Sites for 'automatic' learning in the brain are regions like the cerebellum, that help coordinate information coming in from the senses, motor plans, and adjustments that the body has to make when its doing something. Traditionally, brain regions like cerebellum have been relatively neglected by neuroscience research (conscious regions have attracted more attention), but now the cerebellum finds itself at the center of attention of some of the most critical childhood behavioral syndromes of our time: ADHD, autism, and sensory integration dysfunction.
In fact, cerebellar abnormalities are now recognized to be the dominant site for inflammation in autism (see post above), but it is also the site for abnormalities in ADHD, and from injuries due to birth injury, prematurity, or low birthweight.
Part of the reason that cerebellar problems may present with behavioral difficulties is that the cerebellum directly connects with the hypothalamus. It is a relatively primitive part of the brain that can activate the autonomic system direcly, and affect mood, arousal, and attention. Also because most of the cerebellum's actions are not under directly conscious control, some of these other activations may occur 'without thinking'.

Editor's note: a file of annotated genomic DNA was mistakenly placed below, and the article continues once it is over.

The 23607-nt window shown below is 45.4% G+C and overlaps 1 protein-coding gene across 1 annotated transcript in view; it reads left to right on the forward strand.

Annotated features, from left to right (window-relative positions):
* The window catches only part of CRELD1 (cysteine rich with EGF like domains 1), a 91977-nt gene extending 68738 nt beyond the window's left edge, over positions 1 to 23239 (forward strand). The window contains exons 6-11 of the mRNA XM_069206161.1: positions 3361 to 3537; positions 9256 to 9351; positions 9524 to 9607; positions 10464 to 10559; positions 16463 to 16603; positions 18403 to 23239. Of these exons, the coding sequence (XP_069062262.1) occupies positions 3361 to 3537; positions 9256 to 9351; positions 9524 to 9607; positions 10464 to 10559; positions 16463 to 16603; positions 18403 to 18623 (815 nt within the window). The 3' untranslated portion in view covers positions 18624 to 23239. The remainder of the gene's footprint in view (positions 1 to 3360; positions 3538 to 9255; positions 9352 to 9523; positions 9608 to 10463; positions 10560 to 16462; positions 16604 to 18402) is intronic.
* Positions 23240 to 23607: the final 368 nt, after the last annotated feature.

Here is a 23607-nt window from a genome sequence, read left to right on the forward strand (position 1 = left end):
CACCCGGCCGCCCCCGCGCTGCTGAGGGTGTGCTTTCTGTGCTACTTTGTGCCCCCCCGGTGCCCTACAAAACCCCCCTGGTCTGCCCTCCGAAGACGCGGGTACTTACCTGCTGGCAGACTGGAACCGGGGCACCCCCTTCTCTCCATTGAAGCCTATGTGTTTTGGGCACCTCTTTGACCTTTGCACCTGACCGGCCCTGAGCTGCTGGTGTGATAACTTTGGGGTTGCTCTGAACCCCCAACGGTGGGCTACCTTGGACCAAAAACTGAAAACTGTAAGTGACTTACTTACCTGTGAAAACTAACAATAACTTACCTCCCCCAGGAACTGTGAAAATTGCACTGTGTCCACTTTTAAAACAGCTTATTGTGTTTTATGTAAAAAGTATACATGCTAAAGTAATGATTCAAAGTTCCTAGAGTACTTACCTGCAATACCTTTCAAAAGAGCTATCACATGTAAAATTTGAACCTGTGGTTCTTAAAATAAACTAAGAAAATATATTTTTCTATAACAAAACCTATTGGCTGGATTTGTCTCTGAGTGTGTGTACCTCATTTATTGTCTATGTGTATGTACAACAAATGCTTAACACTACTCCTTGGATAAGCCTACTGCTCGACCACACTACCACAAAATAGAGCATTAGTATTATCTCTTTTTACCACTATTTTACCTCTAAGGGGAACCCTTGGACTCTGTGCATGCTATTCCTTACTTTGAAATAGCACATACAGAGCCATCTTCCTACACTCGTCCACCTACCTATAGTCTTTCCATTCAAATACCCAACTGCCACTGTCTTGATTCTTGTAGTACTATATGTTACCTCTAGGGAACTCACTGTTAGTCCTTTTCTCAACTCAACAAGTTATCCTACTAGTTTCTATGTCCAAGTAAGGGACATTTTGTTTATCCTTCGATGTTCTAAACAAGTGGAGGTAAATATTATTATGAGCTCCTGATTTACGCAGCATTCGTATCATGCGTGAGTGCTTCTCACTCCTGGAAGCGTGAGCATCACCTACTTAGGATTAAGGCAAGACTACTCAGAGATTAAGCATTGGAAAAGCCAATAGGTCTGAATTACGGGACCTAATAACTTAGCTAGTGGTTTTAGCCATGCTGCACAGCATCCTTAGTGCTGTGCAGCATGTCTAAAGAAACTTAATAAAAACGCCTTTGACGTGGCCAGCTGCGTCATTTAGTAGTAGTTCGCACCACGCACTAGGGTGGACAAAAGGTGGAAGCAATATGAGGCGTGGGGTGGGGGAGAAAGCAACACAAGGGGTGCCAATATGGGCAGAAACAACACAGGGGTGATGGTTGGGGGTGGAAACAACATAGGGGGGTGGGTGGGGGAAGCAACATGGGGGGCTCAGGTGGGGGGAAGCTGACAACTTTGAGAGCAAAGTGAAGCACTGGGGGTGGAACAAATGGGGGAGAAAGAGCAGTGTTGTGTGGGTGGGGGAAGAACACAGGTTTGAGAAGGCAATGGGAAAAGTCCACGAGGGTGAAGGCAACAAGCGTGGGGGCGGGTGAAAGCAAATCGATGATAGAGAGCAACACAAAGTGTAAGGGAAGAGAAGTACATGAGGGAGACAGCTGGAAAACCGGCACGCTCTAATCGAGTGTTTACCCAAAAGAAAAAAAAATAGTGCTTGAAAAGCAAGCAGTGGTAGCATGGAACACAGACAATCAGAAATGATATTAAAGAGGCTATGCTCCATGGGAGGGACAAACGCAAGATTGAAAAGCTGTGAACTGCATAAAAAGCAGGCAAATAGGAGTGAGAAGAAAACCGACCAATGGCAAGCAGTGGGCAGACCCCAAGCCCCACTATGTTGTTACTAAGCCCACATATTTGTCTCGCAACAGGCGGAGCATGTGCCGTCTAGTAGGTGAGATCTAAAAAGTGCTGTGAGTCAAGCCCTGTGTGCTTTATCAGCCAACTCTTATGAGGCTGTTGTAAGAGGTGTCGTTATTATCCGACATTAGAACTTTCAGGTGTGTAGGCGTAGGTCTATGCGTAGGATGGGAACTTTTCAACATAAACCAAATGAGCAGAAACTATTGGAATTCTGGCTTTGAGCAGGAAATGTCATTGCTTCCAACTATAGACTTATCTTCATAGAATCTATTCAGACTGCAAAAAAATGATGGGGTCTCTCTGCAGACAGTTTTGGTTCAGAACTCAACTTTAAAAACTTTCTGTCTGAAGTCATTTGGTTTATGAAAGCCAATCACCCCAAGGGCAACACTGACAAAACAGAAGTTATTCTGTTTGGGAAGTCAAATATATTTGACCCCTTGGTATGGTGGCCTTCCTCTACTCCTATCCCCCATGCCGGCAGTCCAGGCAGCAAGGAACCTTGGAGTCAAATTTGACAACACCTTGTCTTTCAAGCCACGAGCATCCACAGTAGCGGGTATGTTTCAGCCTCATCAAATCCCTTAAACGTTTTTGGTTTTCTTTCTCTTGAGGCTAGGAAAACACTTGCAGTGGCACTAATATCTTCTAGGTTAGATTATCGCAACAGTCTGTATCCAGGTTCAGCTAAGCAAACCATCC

Unfortunately the excellent Dysmetria of Thought article below is not yet available for free access. But in the coming year, there will probably be many more interesting studies about what makes 'automatic learning' difficult in ADHD, Autism, and SI.
Dysmetria of Thought
Neuroinflammation in Autism
Spatial Attention Cerebellum
Cerebellum ADHD Abstract